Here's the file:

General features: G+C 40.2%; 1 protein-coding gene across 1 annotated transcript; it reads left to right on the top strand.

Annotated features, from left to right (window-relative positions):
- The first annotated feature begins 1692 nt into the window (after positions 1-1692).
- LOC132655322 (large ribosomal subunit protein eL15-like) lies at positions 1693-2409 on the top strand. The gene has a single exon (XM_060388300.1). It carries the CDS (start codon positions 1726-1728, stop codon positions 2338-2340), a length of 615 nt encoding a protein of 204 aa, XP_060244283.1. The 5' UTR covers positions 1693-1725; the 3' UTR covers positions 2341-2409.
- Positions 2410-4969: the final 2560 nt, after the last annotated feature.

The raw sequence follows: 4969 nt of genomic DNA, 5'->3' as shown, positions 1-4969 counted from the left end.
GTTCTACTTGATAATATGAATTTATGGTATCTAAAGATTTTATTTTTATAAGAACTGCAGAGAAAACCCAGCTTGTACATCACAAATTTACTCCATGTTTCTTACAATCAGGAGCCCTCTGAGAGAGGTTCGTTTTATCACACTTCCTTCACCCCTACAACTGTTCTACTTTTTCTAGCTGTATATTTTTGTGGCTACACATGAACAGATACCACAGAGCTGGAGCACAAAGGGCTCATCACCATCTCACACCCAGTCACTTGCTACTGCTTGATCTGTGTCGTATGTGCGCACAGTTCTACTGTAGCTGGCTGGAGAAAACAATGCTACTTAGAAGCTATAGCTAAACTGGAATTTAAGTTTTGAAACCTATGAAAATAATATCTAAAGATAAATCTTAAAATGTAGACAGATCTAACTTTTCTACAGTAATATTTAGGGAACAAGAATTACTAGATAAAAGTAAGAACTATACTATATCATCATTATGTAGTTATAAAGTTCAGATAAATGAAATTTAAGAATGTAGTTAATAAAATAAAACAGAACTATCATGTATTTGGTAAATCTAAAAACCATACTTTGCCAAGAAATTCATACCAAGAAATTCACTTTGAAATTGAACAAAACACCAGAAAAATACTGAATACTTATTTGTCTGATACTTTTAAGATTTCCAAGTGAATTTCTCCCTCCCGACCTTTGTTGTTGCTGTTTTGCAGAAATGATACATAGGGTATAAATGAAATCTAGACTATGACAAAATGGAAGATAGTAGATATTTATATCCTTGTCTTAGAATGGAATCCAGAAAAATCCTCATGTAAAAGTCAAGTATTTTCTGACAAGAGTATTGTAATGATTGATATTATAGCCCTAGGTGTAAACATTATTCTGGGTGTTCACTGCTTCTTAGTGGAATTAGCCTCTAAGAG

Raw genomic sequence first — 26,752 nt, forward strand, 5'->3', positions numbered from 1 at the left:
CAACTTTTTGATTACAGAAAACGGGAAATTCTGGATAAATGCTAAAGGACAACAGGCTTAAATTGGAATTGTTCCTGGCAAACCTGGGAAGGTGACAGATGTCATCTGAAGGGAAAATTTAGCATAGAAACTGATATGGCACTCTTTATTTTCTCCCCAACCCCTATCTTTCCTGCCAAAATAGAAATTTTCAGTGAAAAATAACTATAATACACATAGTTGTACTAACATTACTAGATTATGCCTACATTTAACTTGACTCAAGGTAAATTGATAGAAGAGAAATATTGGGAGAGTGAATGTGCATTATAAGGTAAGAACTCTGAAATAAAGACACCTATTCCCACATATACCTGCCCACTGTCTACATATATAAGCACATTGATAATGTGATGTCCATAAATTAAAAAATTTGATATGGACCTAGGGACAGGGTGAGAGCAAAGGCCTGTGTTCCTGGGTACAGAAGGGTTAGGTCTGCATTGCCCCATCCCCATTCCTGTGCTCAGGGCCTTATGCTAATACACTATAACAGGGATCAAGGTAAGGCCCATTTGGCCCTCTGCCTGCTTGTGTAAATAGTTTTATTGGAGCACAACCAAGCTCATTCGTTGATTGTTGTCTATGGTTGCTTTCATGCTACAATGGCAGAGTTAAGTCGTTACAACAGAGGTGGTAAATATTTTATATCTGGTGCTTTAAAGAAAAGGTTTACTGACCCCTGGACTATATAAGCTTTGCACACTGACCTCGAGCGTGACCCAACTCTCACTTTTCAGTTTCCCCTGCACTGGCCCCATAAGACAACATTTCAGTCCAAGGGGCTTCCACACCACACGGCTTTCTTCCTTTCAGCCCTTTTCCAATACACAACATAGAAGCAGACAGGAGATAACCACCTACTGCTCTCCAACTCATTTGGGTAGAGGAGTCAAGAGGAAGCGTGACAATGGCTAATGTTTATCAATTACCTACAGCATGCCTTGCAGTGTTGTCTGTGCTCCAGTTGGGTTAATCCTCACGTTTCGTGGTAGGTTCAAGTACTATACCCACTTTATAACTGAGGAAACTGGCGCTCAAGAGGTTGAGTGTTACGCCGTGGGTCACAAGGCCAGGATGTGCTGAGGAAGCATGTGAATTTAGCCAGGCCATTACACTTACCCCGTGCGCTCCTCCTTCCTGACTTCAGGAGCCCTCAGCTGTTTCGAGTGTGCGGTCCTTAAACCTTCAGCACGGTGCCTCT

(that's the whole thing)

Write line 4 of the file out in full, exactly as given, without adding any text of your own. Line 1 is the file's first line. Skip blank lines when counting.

- LOC132655322 (large ribosomal subunit protein eL15-like) lies at positions 1693-2409 on the top strand. The gene has a single exon (XM_060388300.1). It carries the CDS (start codon positions 1726-1728, stop codon positions 2338-2340), a length of 615 nt encoding a protein of 204 aa, XP_060244283.1. The 5' UTR covers positions 1693-1725; the 3' UTR covers positions 2341-2409.